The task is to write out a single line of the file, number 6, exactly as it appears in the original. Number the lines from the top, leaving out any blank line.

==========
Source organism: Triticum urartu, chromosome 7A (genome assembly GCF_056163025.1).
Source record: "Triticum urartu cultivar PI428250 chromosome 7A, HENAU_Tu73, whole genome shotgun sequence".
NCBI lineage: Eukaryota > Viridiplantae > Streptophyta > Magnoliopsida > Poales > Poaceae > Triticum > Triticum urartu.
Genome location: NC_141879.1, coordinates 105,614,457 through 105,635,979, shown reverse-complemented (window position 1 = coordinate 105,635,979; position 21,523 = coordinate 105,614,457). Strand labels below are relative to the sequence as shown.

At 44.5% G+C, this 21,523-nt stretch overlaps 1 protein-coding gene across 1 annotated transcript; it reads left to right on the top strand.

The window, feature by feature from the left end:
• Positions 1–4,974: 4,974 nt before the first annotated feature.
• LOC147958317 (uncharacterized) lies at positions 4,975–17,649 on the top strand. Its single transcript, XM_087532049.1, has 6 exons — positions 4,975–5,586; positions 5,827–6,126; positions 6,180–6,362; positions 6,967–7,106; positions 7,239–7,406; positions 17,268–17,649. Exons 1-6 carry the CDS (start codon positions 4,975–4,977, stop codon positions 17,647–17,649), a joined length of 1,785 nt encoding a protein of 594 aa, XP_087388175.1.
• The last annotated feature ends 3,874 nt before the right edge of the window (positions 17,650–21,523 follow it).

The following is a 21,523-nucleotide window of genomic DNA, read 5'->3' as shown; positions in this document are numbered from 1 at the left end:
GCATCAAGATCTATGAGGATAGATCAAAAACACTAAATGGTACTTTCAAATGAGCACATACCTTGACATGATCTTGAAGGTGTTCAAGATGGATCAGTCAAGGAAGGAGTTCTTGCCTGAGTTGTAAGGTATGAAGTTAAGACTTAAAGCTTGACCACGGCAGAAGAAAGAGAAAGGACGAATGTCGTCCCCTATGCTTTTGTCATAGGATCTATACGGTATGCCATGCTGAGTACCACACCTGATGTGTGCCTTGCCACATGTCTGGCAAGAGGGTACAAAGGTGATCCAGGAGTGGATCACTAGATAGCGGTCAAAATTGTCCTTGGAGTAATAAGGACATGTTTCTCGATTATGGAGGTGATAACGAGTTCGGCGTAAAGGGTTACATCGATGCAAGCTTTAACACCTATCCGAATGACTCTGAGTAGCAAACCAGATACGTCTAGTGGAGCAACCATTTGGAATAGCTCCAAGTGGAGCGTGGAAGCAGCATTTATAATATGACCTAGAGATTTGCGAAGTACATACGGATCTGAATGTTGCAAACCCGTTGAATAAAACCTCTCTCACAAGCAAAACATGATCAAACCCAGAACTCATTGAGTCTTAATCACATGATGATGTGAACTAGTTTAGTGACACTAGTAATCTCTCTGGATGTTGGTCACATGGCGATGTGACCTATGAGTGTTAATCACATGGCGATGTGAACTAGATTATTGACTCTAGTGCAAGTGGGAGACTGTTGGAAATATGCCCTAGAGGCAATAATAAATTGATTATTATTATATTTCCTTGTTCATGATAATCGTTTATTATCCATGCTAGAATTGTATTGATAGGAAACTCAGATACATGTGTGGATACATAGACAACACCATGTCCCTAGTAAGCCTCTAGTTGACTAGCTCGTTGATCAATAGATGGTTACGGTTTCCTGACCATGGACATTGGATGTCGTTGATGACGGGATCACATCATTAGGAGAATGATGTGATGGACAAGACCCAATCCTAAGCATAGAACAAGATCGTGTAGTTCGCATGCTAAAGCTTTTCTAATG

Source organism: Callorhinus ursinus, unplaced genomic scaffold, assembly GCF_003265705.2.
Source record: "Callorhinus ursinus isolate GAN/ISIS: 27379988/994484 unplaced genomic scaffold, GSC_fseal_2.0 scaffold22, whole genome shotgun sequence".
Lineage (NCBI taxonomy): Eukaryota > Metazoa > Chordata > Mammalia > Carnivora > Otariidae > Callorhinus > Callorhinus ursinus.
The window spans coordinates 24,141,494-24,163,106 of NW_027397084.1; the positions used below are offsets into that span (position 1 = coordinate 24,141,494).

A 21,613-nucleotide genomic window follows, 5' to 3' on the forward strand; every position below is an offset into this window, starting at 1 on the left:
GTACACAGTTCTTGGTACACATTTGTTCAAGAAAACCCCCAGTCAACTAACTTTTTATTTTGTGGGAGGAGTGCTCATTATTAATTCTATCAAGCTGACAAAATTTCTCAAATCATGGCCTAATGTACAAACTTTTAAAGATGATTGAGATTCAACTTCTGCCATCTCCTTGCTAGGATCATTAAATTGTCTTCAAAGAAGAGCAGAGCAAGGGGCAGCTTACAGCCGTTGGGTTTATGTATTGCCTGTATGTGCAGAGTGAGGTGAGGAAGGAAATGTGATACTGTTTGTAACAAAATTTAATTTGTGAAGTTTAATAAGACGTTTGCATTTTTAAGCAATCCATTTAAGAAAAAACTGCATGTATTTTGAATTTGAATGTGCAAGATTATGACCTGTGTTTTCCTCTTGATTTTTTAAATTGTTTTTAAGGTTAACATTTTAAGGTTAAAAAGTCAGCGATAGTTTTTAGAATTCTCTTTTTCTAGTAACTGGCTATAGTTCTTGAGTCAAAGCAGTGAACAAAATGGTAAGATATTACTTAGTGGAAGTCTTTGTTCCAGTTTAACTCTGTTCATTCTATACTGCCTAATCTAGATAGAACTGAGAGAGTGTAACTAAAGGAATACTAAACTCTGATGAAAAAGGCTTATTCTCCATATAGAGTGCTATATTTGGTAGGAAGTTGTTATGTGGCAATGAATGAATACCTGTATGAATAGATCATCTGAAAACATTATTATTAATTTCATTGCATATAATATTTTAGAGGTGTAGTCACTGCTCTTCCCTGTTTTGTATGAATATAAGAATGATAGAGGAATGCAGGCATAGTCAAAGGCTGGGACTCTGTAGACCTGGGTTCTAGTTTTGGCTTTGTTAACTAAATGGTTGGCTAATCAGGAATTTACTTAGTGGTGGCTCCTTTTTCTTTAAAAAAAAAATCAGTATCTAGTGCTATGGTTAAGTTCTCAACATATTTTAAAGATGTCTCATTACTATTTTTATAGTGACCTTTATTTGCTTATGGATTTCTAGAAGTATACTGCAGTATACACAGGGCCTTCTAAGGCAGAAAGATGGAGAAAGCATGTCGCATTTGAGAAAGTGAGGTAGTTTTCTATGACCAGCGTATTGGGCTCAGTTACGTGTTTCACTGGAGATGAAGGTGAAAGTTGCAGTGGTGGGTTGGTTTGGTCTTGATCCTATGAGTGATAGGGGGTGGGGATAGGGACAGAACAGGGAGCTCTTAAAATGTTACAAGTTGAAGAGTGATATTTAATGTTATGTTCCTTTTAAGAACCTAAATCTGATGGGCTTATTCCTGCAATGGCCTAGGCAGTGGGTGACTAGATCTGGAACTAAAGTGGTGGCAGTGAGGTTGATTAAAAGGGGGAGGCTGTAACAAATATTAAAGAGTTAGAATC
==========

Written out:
The window, feature by feature from the left end: